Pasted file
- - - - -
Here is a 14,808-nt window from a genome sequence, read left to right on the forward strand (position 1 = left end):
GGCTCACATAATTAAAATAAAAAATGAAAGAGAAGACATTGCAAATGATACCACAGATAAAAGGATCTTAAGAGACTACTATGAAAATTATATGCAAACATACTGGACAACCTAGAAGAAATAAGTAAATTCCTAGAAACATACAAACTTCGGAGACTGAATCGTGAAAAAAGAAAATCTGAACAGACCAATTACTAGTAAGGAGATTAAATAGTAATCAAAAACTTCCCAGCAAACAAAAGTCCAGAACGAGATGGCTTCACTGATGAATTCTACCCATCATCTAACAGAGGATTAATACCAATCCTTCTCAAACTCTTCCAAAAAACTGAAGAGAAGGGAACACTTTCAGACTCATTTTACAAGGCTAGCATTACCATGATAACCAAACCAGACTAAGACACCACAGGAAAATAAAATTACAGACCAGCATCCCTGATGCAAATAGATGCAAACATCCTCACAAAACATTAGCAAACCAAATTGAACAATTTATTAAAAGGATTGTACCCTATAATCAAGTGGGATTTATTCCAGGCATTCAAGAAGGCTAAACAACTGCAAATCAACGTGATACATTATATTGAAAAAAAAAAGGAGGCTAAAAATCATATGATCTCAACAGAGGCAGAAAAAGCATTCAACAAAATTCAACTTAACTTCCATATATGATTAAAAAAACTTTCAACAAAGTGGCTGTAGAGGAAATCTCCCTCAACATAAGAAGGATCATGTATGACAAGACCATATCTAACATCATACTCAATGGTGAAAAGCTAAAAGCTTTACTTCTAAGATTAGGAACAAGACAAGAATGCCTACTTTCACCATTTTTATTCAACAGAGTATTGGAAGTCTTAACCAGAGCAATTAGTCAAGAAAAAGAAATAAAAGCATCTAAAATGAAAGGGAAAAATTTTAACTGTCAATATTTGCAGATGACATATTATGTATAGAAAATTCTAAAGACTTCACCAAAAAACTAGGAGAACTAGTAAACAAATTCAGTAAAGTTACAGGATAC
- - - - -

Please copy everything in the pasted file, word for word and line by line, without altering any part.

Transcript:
Here is a 14,808-nt window from a genome sequence, read left to right on the forward strand (position 1 = left end):
GGCTCACATAATTAAAATAAAAAATGAAAGAGAAGACATTGCAAATGATACCACAGATAAAAGGATCTTAAGAGACTACTATGAAAATTATATGCAAACATACTGGACAACCTAGAAGAAATAAGTAAATTCCTAGAAACATACAAACTTCGGAGACTGAATCGTGAAAAAAGAAAATCTGAACAGACCAATTACTAGTAAGGAGATTAAATAGTAATCAAAAACTTCCCAGCAAACAAAAGTCCAGAACGAGATGGCTTCACTGATGAATTCTACCCATCATCTAACAGAGGATTAATACCAATCCTTCTCAAACTCTTCCAAAAAACTGAAGAGAAGGGAACACTTTCAGACTCATTTTACAAGGCTAGCATTACCATGATAACCAAACCAGACTAAGACACCACAGGAAAATAAAATTACAGACCAGCATCCCTGATGCAAATAGATGCAAACATCCTCACAAAACATTAGCAAACCAAATTGAACAATTTATTAAAAGGATTGTACCCTATAATCAAGTGGGATTTATTCCAGGCATTCAAGAAGGCTAAACAACTGCAAATCAACGTGATACATTATATTGAAAAAAAAAAGGAGGCTAAAAATCATATGATCTCAACAGAGGCAGAAAAAGCATTCAACAAAATTCAACTTAACTTCCATATATGATTAAAAAAACTTTCAACAAAGTGGCTGTAGAGGAAATCTCCCTCAACATAAGAAGGATCATGTATGACAAGACCATATCTAACATCATACTCAATGGTGAAAAGCTAAAAGCTTTACTTCTAAGATTAGGAACAAGACAAGAATGCCTACTTTCACCATTTTTATTCAACAGAGTATTGGAAGTCTTAACCAGAGCAATTAGTCAAGAAAAAGAAATAAAAGCATCTAAAATGAAAGGGAAAAATTTTAACTGTCAATATTTGCAGATGACATATTATGTATAGAAAATTCTAAAGACTTCACCAAAAAACTAGGAGAACTAGTAAACAAATTCAGTAAAGTTACAGGATAC